This is of course a hot topic for lots of us here.
Does anyone know how bike and horse speed events are held at other trail systems? Have you ridden on trails during bike races or endurance rides, etc. held on trails shared by mountain bikers?
Here in Washington Lord Hill is a popular horse and bike destination and full of winding trails and blind curves, so safety is a huge issue if one user group is traveling fast.
Safety is a huge issue with dual purpose trails. Last year we were riding at Buck Creek (wonderful place BTW) during the Enumclaw BCHW prize ride event. At the same time a bike group had a group ride at the same place. Hundreds of bikes, hundreds of horses, you get the idea. It was an accident waiting to happen. Fortunately, everyone that we met on the trail was very courteous. We moved to the side when we could and the bikers did likewise. Because of the congestion, however, we did decide to cut our ride short and not make the trip to sun top and its views of Rainier. I would venture to say that both groups would have had a more pleasant time without the other.
In the midwest some trail systems have gone to an even odd day system for users. For example; Mondays are horse use and Tuesdays are bikers only. This is a great system .... if you can ride on Monday. If not you're out of luck. This occurred on trails near the Cincy Airport that were a great ride.
I've also seen trail systems designate certain trail within the park by usage. Hueston Woods has trails just for horse and separate trails just for biking. This happened, again, after the various user groups couldn't play nice. The park rangers are serious about the usage rules and are quick to give tickets!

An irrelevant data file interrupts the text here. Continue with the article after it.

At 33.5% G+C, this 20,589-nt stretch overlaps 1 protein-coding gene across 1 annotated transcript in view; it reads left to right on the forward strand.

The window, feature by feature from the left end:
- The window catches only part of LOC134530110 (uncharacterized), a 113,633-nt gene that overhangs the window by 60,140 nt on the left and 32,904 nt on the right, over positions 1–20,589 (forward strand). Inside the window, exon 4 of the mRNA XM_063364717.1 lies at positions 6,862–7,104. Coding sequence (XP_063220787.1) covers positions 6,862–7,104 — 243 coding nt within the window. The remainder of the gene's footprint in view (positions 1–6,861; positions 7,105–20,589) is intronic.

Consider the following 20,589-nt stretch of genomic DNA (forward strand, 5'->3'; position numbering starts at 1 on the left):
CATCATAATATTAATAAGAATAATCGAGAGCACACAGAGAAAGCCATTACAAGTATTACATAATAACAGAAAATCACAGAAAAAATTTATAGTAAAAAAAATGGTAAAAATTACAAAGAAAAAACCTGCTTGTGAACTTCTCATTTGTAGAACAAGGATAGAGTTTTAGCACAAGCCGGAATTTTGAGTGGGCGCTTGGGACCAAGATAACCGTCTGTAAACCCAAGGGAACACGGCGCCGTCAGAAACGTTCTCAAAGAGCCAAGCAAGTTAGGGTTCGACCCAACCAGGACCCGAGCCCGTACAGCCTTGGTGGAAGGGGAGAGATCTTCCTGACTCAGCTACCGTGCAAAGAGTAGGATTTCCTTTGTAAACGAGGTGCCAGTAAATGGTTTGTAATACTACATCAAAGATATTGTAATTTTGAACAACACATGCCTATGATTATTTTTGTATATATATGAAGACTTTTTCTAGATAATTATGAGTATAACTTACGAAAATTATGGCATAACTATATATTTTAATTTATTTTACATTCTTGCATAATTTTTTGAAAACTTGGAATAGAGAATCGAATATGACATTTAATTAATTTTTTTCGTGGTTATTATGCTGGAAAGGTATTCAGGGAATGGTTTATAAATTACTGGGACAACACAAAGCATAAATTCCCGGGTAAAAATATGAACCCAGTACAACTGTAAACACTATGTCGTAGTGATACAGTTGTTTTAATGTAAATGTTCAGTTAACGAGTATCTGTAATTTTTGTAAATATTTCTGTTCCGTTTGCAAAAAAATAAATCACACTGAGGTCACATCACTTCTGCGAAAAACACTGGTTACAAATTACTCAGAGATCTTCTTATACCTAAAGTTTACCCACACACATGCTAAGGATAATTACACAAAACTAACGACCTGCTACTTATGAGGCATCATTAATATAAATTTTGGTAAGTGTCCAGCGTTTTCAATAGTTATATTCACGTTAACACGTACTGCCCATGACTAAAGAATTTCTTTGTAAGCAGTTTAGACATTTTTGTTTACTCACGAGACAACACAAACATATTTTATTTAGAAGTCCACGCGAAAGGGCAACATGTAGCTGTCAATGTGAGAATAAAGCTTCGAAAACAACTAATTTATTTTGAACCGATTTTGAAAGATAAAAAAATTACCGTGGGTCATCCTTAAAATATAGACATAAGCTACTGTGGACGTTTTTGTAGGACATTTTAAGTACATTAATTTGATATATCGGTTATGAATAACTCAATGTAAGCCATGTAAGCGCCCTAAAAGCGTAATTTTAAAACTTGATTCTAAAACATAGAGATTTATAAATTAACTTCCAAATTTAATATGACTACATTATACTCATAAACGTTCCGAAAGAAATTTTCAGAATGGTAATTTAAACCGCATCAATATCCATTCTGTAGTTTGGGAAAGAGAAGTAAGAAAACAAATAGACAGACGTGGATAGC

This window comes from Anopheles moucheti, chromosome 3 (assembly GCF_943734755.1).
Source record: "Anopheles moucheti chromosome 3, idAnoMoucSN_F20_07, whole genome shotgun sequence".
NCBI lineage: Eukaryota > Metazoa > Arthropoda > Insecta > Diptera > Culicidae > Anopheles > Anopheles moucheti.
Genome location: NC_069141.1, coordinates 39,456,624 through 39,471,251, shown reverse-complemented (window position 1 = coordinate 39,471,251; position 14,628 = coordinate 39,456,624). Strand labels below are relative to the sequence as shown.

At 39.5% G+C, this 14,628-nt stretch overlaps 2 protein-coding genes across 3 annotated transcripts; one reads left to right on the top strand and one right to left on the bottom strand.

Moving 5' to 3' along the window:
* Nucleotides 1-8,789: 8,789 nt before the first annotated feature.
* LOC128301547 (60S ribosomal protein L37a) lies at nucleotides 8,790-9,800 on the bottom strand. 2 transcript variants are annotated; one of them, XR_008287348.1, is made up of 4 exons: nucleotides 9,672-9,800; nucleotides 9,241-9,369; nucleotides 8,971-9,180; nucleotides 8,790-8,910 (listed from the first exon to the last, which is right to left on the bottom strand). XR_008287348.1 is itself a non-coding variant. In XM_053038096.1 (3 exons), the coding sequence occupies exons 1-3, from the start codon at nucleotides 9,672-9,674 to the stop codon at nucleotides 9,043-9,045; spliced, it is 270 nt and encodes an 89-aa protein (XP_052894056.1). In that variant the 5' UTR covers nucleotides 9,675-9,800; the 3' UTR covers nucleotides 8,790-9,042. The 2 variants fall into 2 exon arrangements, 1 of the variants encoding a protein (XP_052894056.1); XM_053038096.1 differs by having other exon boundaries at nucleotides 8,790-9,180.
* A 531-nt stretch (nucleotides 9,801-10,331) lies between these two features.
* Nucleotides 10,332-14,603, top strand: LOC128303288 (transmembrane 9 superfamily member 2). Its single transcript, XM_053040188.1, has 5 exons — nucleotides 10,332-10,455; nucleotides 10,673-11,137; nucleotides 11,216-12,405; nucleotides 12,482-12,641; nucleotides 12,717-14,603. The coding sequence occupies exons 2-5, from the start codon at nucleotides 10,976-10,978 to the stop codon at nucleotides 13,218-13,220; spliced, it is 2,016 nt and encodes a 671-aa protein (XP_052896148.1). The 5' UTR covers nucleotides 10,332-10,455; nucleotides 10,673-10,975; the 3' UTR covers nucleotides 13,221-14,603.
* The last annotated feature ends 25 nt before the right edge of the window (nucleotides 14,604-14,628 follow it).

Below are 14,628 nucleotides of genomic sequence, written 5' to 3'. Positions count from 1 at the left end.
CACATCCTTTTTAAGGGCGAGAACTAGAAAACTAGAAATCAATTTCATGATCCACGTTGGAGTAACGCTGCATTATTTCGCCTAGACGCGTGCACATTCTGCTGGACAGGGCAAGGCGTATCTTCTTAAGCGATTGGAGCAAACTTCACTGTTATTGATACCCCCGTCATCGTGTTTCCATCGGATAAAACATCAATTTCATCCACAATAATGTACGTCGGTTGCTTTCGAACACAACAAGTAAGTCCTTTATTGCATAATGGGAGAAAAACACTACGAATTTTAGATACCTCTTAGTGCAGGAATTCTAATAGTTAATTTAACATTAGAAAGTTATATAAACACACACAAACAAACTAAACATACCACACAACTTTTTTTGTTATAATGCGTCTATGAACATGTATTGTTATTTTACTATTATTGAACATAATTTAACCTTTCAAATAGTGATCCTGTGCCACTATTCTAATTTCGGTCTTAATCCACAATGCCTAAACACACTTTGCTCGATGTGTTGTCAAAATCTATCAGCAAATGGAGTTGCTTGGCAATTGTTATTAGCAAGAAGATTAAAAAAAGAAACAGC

Of course the easiest remedy for land managers is to close trails. It's happened in Cincinnati and Northern Ky after bike and horse groups couldn't resolve their issues. England Idlewild closed to horse use and went entirely to biking when local horse groups didn't object until too late.
IMHO these conflicts are going to continue and even increase as more people discover the joy of being on trails in the outdoors. Unfortunately, at the same time use is increasing, the available recreational land area seems to be getting smaller, leading to more congestion. I'd much rather see all the user groups play well together as the examples I listed above all had the end result of less people using the the trails.
One thing that I do in the planning stage of a ride is to see what other groups may be out at the same time. I'll visit some of the bike club websites to see what's going on. Yes, it's a PITA. but it does let me know if I should reschedule.
Hoping others have thoughts on this.